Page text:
Last week, we shared the story about a young man with cystic fibrosis who had recovered from coronavirus on our Facebook page. He also had a chronic lung condition. So many of you got in touch after the post, saying thank you for sharing a positive story.
Because, the news is dominated by devastation at the minute. They are focusing on the number of cases of COVID-19 and the number of people dying from it.
So this got us thinking. We know these are difficult times for everyone. However, it seems that often people are more robust than might be expected and despite what the news is saying, there are positives coming out of this situation and we are choosing to focus on them in our weekly Good News Round Up.
BBC radio presenter with chronic renal failure recovering after testing positive
DJ Ace, a BBC 1xtra radio presenter who has chronic renal failure and is on the waiting list for a new kidney, tested positive for coronavirus but is now recovering well at home.
I’m putting this out there for people like me who have underlying health issues – you can get the virus and you can still be fine. I had symptoms for two days and I came out of it really well. I tested positive, and I’m fine.DJ Ace, on Instagram
He says he remains in self-isolation and stressed that it’s important to “do everything [experts] tell you to do – stay in, and keep washing your hands”.
Meanwhile, in Italy…
A 101-year-old man who tested positive for COVID-19 has been allowed home from hospital. Identified only as Mr P, he was born in the town of Rimini in 1919. He survived the flu pandemic that followed the First World War, and now he’s lived through COVID-19 too.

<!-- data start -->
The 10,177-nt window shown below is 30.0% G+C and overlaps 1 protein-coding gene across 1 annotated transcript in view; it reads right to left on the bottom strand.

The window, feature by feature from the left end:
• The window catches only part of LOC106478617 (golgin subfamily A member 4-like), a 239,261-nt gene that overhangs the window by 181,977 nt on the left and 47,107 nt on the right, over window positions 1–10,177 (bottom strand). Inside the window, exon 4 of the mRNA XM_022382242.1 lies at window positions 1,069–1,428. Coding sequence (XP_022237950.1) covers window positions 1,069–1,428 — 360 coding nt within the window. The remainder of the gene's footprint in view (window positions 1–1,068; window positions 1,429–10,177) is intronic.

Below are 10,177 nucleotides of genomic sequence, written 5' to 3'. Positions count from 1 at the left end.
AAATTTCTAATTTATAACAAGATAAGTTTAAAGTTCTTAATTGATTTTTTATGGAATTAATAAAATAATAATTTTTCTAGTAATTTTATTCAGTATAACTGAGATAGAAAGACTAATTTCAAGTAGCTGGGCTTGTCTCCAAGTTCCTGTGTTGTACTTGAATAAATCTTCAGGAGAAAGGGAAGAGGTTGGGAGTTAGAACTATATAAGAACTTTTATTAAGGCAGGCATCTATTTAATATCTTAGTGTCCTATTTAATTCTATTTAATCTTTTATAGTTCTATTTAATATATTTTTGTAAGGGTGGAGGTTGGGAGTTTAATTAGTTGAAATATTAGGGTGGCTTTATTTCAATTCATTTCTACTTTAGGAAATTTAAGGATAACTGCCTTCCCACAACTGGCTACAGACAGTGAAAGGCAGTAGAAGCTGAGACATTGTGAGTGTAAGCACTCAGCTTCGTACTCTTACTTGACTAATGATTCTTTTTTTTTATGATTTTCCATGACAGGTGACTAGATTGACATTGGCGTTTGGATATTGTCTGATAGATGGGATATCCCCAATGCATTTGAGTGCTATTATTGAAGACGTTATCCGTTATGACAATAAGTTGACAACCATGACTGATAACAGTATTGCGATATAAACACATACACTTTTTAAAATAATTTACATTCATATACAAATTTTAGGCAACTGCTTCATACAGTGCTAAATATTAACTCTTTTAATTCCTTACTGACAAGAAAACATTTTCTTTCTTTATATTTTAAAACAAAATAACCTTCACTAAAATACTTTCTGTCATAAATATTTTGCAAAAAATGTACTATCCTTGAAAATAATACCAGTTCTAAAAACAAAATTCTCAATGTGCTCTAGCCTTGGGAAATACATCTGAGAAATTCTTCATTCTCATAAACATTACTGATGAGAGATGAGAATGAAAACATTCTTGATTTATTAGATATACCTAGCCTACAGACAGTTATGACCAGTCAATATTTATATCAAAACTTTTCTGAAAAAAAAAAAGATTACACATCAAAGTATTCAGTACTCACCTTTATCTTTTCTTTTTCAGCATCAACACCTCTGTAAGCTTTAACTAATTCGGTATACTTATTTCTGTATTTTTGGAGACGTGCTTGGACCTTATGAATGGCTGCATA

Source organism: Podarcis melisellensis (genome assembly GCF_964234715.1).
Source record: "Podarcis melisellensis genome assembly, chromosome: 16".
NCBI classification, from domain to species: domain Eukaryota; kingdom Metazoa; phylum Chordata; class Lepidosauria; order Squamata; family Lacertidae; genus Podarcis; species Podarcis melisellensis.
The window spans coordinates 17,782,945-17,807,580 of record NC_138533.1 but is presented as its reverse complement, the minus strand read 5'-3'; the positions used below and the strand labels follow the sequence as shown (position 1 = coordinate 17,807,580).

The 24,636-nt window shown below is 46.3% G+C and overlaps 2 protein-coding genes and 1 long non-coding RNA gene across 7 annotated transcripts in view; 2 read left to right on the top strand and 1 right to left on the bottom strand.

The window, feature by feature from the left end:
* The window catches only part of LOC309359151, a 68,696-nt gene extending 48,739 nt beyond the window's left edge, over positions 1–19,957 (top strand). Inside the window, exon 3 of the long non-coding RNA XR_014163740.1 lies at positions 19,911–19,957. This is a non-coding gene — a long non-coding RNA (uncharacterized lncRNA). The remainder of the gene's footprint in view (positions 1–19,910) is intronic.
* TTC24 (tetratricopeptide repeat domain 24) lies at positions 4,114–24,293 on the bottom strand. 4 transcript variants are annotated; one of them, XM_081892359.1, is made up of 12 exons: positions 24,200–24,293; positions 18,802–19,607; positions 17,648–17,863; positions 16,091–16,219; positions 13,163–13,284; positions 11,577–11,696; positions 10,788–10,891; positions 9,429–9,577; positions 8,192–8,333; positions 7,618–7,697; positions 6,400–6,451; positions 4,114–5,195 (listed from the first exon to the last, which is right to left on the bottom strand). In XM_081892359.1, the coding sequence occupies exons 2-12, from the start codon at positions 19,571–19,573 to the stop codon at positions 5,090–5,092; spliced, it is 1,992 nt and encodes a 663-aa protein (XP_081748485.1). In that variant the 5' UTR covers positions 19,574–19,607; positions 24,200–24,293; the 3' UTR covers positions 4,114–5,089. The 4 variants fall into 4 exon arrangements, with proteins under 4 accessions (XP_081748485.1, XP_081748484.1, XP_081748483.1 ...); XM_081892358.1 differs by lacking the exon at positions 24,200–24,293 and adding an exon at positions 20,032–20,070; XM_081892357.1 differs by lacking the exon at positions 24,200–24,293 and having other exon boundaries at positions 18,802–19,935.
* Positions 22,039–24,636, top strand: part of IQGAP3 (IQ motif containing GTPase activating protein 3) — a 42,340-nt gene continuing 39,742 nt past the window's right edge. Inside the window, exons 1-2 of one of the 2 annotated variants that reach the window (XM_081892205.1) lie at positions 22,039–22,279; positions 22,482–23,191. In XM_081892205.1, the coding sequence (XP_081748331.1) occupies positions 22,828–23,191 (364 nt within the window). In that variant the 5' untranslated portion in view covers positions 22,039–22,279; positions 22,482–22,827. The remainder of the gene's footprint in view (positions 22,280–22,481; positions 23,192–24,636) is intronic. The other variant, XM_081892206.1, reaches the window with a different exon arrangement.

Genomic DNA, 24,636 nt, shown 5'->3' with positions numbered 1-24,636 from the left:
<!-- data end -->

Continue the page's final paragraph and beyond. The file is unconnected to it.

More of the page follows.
Gloria Lisi, the town’s Vice Mayor, says, “Mr. P made it. The family brought him home yesterday evening. So, even at 101 years, the future is not written.” She added that his “truly extraordinary” recovery gave “hope for the future.”
Closer to home…
Paul Cosford, Medical Director of NHS England, is responsible for organising testing NHS staff for the virus; a hugely demanding job.
It’s worth remembering that Paul is living with incurable cancers in both lungs and his liver. Yet he’s on the front-line of our health service, as he proved during a rigorous interview on BBC Radio 4’s flagship current affairs programme, ‘Today’.
He was grilled over the roll-out of testing procedures by presenter Nick Robinson – who himself had surgery to remove a bronchial tumour in 2015.
Both men remain very much at the top of their profession, showing that, despite the natural anxieties prompted by this virus, life can continue.
A breath of fresh air
In fact, the shutdown has led to an unexpected benefit: a big reduction in levels of air pollution. With far less traffic on our roads, levels of toxic pollutants are likely to fall even further.
“The air is definitely much healthier,” said Prof James Lee at York University and the National Centre for Atmospheric Science.
The data shows reductions in particulate matter (PM2.5) pollution of a third to a half in London, Birmingham, Bristol and Cardiff, falls of about quarter in Manchester, York and Belfast, with smaller declines in Glasgow and Newcastle. These tiny carbon particles of can penetrate deep into our lungs, causing illnesses including lung cancer.
And to end on a lighter note…
Our now-empty towns and cities seem to be encouraging wildlife to become bolder.
In North Wales, wild Kashmir goats have descended from their usual grazing grounds on the slope of the Great Orme to stroll around the almost deserted streets of Llandudno. They’ve been spotted nibbling on hedges, fleeing from police and – sadly – failing to observe social distancing rules.
Andrew Stuart, a resident, notified North Wales Police after spotting the goats ‘hitting the town’ under the cover of darkness.
“The police sent a patrol car down and turned on the big red lights,” Mr Stuart wrote on Twitter. “I’m sorry if the goats got arrested. But they were being very naughty, gathering in groups of more than two.”